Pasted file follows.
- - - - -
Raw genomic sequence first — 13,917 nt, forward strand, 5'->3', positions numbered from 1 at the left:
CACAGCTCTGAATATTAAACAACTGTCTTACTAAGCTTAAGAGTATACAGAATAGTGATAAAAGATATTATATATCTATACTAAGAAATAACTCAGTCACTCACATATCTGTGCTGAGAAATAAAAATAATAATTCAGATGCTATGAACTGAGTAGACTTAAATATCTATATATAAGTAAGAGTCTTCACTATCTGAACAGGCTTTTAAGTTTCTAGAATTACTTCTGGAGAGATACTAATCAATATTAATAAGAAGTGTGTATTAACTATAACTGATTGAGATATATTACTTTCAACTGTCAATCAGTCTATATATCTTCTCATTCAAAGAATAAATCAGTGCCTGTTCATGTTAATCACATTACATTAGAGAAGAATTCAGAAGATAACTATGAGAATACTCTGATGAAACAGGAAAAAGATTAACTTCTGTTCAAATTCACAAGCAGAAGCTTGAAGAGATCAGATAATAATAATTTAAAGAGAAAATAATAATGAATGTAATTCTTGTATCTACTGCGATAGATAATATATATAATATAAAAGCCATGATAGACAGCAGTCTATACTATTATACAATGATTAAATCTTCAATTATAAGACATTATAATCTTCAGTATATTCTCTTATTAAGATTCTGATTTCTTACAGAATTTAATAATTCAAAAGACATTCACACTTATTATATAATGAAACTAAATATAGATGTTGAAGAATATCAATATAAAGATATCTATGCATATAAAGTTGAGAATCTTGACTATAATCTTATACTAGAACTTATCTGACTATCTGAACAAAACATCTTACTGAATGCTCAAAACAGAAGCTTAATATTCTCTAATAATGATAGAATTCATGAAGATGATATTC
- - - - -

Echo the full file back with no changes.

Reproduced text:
Raw genomic sequence first — 13,917 nt, forward strand, 5'->3', positions numbered from 1 at the left:
CACAGCTCTGAATATTAAACAACTGTCTTACTAAGCTTAAGAGTATACAGAATAGTGATAAAAGATATTATATATCTATACTAAGAAATAACTCAGTCACTCACATATCTGTGCTGAGAAATAAAAATAATAATTCAGATGCTATGAACTGAGTAGACTTAAATATCTATATATAAGTAAGAGTCTTCACTATCTGAACAGGCTTTTAAGTTTCTAGAATTACTTCTGGAGAGATACTAATCAATATTAATAAGAAGTGTGTATTAACTATAACTGATTGAGATATATTACTTTCAACTGTCAATCAGTCTATATATCTTCTCATTCAAAGAATAAATCAGTGCCTGTTCATGTTAATCACATTACATTAGAGAAGAATTCAGAAGATAACTATGAGAATACTCTGATGAAACAGGAAAAAGATTAACTTCTGTTCAAATTCACAAGCAGAAGCTTGAAGAGATCAGATAATAATAATTTAAAGAGAAAATAATAATGAATGTAATTCTTGTATCTACTGCGATAGATAATATATATAATATAAAAGCCATGATAGACAGCAGTCTATACTATTATACAATGATTAAATCTTCAATTATAAGACATTATAATCTTCAGTATATTCTCTTATTAAGATTCTGATTTCTTACAGAATTTAATAATTCAAAAGACATTCACACTTATTATATAATGAAACTAAATATAGATGTTGAAGAATATCAATATAAAGATATCTATGCATATAAAGTTGAGAATCTTGACTATAATCTTATACTAGAACTTATCTGACTATCTGAACAAAACATCTTACTGAATGCTCAAAACAGAAGCTTAATATTCTCTAATAATGATAGAATTCATGAAGATGATATTC